However, some characters’ sections are totally forgettable at best or frustrating at worst. While the Hillbilly character has some ingenious puzzle design, even when you use all three characters there is a lot of backtracking in that level, slowing down your progress tremendously. The Monk has, without a doubt, the worst puzzle in the entire game, requiring you to move at a snail’s pace at one point. It feels like for every brilliant design choice that was made, another was made that counteracts it.


The character-specific areas themselves tell a story about each individual. Even when frustrating, these areas exude a charm that can’t be denied. With The Cave itself narrating the characters’ actions, each area gives a true insight into each character and their messed up psyche. Without spoiling too much, your actions in the game are almost always reprehensible but they are done in such a way that it’s actually fairly funny.

The first time through the game, the puzzle breaks between character specific sections seem fairly clever. Once you’ve finished the game for the first time and see the strings being pulled, though, you realize that these are nothing more than basic trial and error puzzles. Even the most interesting puzzles are not that difficult to solve. You can easily make it through your first run within about four hours or so, with little effort and the game will take progressively less with each run through as you play with new characters. Your mileage may vary in this regard, but it’s hard to believe that many people would have that many issues figuring out the very basic puzzles.


Worse than the sharp decline in challenge with subsequent playthroughs is the realization that the sections between character specific levels don’t rely on what characters you have at all. You can bring down any three characters and have just as easy of a time solving the puzzles. This could have been an opportunity to find a way to use all three characters’ specific abilities to solve puzzles in different ways. Unfortunately, you find yourself pushing your way through the same puzzles again just to get to the new content.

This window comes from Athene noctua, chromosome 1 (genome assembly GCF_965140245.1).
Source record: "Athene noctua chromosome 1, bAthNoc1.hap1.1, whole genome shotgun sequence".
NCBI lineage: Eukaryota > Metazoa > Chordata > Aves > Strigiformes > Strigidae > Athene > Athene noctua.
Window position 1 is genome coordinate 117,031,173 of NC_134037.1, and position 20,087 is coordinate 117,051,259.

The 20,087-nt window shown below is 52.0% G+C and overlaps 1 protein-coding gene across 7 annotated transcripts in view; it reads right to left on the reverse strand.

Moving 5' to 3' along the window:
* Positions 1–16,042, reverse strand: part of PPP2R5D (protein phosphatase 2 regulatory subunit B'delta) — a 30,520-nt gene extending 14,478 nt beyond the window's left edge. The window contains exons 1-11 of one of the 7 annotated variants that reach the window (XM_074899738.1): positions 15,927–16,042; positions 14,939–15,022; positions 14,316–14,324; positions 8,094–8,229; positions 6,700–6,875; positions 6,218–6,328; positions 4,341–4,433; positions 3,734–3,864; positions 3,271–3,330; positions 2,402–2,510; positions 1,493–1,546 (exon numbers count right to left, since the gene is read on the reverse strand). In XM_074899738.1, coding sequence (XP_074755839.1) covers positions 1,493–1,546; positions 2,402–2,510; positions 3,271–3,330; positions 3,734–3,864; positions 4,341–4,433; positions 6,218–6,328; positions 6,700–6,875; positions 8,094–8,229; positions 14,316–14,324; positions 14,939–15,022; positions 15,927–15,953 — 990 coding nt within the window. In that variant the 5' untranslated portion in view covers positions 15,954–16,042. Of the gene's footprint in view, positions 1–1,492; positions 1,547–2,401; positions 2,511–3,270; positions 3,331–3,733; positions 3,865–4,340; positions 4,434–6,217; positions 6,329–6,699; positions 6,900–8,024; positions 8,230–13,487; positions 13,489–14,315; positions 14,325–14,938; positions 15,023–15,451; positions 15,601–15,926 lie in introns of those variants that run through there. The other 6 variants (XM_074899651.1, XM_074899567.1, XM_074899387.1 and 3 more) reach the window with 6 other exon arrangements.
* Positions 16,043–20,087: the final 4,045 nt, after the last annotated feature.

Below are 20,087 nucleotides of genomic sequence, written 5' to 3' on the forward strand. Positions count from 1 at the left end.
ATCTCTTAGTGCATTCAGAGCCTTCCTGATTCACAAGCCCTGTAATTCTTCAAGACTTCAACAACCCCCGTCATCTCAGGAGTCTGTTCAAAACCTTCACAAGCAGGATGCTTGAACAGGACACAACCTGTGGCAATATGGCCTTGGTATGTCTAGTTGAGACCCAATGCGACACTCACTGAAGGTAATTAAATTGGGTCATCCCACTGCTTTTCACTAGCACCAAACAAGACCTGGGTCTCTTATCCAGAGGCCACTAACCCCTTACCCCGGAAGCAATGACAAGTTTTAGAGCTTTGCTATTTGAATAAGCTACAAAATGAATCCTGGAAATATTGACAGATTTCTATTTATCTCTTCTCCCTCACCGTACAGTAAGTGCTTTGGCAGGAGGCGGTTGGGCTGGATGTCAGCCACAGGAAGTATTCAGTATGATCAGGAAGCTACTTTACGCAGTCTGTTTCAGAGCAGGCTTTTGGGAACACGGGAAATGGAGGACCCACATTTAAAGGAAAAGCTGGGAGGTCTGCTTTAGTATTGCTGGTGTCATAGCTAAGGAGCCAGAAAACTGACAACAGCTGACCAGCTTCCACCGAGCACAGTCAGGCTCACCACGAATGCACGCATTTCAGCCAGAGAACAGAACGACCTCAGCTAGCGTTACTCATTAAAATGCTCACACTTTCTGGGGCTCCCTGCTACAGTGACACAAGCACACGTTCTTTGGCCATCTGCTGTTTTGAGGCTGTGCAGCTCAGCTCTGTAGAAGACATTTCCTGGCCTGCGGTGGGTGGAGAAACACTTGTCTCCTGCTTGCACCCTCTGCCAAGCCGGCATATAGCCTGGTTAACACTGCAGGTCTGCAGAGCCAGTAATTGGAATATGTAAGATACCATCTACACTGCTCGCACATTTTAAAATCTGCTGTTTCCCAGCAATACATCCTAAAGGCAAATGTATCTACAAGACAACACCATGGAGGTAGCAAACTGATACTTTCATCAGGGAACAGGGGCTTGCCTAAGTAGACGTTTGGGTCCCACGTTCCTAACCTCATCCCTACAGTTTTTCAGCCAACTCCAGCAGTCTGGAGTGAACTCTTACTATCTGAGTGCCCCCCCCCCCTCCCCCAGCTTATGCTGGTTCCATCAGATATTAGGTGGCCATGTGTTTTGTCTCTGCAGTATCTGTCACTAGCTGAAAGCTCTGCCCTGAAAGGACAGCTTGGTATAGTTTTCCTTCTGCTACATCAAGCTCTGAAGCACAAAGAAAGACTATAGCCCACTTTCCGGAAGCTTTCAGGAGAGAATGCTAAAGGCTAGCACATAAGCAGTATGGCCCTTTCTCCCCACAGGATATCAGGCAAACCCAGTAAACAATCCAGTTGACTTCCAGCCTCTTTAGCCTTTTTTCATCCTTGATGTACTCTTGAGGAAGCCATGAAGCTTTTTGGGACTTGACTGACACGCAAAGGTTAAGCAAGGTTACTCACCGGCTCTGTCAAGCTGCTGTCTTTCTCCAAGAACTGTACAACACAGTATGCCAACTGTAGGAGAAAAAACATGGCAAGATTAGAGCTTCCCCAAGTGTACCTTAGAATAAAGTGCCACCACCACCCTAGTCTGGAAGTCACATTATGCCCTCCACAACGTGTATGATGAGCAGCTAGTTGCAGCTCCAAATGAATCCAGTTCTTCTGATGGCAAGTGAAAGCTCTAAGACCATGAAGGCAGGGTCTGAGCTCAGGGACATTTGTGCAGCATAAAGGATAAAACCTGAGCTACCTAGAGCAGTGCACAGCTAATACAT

Those two issues compound for anyone who wants to see all of the levels, needing to play through the game three times. On your third time through you will likely bring in two characters you’ve already used before due to the game having seven characters. By this time, you’ll already know what to do with at least three quarters of the game. It would almost be better if the game were to bring every character down with you at once, so you only need to traverse these areas once to get the full experience.


Your first time through, though, will likely be fairly enjoyable. Yes, the game can be frustrating but it bleeds style. Everything about it feels like a Double Fine game, with a mix of humor and dark tone. However, the game wants you to see all of its content with each character having their own unique sections. Once you peel it back and try to see everything the game wants you to, is when you see the problem: behind all of the brilliant style, there is very little substance.

A code for The Cave was provided to The Married Gamers for review.


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Author: Addam Kearney View all posts by